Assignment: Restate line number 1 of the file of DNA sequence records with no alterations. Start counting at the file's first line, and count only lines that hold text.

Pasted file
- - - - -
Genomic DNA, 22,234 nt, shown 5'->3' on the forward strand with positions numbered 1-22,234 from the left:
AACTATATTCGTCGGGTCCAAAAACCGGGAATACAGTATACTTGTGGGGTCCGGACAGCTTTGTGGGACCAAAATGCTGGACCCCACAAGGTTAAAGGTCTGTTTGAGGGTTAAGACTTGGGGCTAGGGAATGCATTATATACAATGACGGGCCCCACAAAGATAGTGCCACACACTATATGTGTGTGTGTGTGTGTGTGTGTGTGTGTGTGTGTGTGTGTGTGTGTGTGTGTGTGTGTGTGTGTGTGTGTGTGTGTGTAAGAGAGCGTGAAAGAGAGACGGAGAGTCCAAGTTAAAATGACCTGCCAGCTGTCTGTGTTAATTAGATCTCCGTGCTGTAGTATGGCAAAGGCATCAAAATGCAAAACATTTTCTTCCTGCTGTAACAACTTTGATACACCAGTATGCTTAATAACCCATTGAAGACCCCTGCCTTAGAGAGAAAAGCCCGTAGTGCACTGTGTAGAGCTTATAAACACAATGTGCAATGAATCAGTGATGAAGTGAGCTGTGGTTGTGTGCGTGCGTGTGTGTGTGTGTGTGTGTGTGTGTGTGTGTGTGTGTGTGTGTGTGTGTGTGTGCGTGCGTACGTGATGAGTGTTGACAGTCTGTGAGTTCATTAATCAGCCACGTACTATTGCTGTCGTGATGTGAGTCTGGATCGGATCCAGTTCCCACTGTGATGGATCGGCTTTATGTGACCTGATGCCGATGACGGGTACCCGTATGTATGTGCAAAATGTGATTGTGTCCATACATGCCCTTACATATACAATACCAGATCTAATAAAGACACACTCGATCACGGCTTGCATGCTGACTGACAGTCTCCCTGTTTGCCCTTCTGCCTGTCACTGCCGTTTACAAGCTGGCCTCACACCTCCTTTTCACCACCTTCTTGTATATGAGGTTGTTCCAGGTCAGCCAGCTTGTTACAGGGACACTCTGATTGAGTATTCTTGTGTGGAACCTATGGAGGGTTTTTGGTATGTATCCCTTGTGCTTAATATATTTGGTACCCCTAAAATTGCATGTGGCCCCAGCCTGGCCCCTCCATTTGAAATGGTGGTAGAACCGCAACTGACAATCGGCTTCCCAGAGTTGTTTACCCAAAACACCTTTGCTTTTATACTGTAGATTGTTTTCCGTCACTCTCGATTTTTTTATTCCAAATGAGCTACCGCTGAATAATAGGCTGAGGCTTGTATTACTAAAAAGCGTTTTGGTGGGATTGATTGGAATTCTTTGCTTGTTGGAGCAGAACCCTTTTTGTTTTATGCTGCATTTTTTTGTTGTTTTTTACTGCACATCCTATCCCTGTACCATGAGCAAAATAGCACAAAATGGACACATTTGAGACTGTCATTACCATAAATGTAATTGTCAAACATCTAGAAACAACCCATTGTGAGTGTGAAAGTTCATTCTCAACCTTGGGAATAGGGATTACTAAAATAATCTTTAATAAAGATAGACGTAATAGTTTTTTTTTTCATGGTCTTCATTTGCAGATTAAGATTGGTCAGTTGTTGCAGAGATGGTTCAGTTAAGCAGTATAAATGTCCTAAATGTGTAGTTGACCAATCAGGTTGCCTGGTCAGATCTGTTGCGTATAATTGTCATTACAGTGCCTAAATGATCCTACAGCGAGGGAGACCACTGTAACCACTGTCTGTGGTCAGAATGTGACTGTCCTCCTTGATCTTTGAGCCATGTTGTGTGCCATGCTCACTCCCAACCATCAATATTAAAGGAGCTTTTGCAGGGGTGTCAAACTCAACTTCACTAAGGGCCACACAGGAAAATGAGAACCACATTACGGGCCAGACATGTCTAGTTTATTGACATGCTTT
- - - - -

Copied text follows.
Genomic DNA, 22,234 nt, shown 5'->3' on the forward strand with positions numbered 1-22,234 from the left: